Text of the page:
Many newspapers in Illinois are remembering former Senator Paul Simon today, after he died at age 75 in a hospital in Springfield, Illinois from complications due to heart surgery. The bow-tied politician is remembered for more than his trademark tie or his sometimes confusing name, which he joked about on an episode of Saturday Night Live when he and the singer were confused over who was hosting the show.

But Simon is remembered because he first earned a name as a newspaper editor and publisher (the youngest in the nation, says Wired) when his paper tackled crime and corruption in Troy, Illinois. He was 19 when he bought the paper, after dropping out of college and securing a $3,600 loan. By age 25, Simon was elected to the Illinois House, and his political career had begun.

Born to Lutheran missionary parents soon after they returned from China, Simon took his values to the statehouse. The Journal-Standard in Freeport, Illinois writes, "Simon left his mark on Illinois politics as a crusader for ethics reform when he was a state legislator in Springfield in the 1950s, where he spearheaded the Open Meetings Act." He continued his campaign against corruption until the day he died, when Illinois Governor Rod Blagojevich signed ethics legislation that Simon helped create.

In Congress, Simon worked to feed the poor (along with his brother, Art, who founded Bread for the World), provide social programs to put the unemployed to work, sponsored the balanced budget amendment, overhauled student loan programs, and crusaded against television violence.

To those who knew him, he will be remembered for his integrity. The Central Illinois Pantagraph, writes:

In 1990, Simon bucked McLean County's Republican traditions and carried the county in his re-election bid against former Labor Secretary Lynn Martin of Rockford.
Political scientist George Gordon of Normal said the traditionally conservative area may have overlooked Simon's unabashedly liberal leanings because of his credibility.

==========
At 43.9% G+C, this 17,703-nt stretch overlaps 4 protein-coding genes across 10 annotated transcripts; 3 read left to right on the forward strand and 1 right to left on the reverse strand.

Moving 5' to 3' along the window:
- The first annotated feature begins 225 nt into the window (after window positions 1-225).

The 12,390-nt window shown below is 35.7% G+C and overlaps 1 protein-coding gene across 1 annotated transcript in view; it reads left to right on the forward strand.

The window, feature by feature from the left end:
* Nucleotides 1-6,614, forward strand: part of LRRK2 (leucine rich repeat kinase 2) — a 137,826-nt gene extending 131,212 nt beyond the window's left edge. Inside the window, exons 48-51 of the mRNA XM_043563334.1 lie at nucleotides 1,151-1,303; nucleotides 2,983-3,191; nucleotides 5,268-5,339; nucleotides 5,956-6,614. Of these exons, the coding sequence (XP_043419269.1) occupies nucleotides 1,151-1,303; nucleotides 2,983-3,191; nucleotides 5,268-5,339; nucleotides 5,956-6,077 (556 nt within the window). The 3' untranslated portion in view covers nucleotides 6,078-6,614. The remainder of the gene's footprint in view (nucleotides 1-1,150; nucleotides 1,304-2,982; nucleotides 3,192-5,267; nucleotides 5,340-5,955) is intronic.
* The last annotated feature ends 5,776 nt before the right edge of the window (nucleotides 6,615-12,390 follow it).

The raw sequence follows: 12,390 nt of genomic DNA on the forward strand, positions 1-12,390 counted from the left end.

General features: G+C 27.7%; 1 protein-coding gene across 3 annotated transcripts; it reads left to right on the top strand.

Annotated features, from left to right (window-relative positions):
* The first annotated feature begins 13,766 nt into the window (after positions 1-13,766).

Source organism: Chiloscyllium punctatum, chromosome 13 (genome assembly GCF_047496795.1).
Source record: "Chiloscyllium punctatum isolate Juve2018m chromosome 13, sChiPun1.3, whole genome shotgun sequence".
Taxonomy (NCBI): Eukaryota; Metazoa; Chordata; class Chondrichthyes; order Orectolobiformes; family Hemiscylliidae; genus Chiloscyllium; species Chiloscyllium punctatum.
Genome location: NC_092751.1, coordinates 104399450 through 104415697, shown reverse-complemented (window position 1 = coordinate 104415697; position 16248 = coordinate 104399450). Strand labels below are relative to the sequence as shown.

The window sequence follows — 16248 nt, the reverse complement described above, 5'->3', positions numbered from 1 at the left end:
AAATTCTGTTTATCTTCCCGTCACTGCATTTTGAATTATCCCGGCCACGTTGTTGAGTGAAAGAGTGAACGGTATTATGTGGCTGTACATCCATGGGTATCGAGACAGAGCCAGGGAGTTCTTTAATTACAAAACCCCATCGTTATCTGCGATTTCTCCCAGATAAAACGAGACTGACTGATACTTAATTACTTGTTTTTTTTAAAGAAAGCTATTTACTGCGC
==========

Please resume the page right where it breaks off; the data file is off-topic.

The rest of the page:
"I think he believed in civility," said Gordon. "This is a real loss. Paul Simon was a guy who had a very broad perspective on a wide range of public policy issues."
U.S. Rep. Ray LaHood, a Peoria Republican, called Simon a "true leader."
"When I was first elected to the House, Paul reached out to me to work on issues of mutual concern," said LaHood. "His bipartisan approach to being a member of Congress certainly made an impression on me and I counted Paul as a true friend."

According to Wired, Simon published two books in October. In Our Culture of Pandering, Wired quotes Simon saying, "In too many areas we have spawned 'leadership' that does not lead, that panders to our whims rather than telling us the truth, that follows the crowd rather than challenging us, that weakens us rather than strengthening us."

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In 1997, Simon told the graduating class at Wesleyan University in Connecticut, "When we say the pledge of allegiance, we say 'one nation, under God, indivisible.' We ought to be achieving that goal and I want you to help us achieve it … You, my friends who are graduating here today, let your mission be not that you will add wealth and degrees and fame, but that you are going to use the tools that have been given to you here at Wesleyan to reach out and help others and make this nation and this world a better place."